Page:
Tiburon: at the tip of the shark

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webmaster | 08/31/13
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It is always a treat crossing the Golden Gate Bridge headed north. There is no toll traveling out of the City and the view of Alcatraz, Angel Island and sailboats below can be breathtaking.

We pulled off on Alexander Avenue and drove down into the main street of Sausalito, our favorite little Bay Area getaway. However, after passing Jack London’s house on the corner of Bridgeway and the Bay, where he composed the opening of the “Sea Wolf,” we continued past our usual haunts and back onto 101. Our goal would be a different town this time. A few short miles later we turned onto a small peninsula that juts into the bay with its tip aiming at Angel Island.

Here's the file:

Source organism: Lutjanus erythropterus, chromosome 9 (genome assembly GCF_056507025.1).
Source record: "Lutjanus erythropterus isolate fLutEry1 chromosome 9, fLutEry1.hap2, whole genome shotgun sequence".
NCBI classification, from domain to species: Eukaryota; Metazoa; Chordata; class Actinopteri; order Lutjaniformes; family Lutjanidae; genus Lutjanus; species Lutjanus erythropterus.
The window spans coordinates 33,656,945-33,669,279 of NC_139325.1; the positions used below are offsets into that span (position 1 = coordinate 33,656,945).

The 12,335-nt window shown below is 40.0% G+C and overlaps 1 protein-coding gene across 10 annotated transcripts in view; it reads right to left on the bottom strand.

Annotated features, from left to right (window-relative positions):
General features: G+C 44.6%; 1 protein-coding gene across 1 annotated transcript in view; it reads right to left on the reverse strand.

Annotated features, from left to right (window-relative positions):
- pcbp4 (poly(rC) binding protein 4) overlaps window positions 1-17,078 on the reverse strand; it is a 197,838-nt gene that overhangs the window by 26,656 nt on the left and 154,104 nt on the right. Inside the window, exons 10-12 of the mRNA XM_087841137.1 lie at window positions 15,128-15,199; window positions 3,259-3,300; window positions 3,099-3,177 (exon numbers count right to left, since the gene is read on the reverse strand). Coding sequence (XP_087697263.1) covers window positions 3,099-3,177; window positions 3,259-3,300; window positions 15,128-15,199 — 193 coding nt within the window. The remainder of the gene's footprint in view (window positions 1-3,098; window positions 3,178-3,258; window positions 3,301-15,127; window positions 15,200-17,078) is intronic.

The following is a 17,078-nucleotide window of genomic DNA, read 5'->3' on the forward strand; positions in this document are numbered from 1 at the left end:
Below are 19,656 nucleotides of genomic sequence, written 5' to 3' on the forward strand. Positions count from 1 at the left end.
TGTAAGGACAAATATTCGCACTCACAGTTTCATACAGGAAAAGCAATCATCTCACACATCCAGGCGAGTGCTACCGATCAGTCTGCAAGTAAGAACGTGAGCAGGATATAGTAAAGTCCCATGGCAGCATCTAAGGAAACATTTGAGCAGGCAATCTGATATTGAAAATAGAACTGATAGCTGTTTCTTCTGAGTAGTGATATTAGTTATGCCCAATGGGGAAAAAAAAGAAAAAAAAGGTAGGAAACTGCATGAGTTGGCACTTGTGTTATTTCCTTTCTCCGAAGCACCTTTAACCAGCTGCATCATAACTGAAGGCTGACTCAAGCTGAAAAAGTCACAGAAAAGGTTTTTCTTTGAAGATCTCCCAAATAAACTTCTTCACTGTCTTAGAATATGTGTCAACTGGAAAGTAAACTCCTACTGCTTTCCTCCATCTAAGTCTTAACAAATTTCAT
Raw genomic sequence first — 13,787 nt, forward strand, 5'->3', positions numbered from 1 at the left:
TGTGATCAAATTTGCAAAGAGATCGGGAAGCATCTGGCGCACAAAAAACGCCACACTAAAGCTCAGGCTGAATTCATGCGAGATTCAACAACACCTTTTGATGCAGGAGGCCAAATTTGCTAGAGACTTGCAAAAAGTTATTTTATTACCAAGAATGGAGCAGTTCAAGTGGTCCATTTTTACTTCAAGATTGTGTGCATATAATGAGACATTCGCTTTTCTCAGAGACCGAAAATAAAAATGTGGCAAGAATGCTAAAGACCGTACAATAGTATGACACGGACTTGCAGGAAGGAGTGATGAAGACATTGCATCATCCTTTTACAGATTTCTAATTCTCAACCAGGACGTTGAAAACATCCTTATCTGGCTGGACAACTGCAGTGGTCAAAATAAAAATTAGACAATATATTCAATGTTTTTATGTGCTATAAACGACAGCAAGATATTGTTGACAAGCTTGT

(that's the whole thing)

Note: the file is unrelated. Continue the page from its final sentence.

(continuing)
There was very little traffic as we cruised down to the very end of the Tiburon Peninsula and the town of the same name. Tiburon means shark in Spanish and one of two things happened in August of 1775 when Lt. Juan Manuel De Ayala anchored his ship, the San Carlos, between Angel Island and Tiburon. Historians believe he either saw a number of sharks swimming near his ship or, after mapping the peninsula, concluded it looked like a shark. Regardless, the name stuck.

The town of Tiburon is one of the most expensive places to live in the United States with an average home price (according to Forbes) of more than $3 million. In a local magazine we even found the former home of the late Jerry Garcia of the Grateful Dead. It listed at $3.3 million. A far cry from the Dead house at 710 Ashbury, just up the hill from Haight Street in San Francisco where he and the band hunkered down during their early days in the late 1960s...

 

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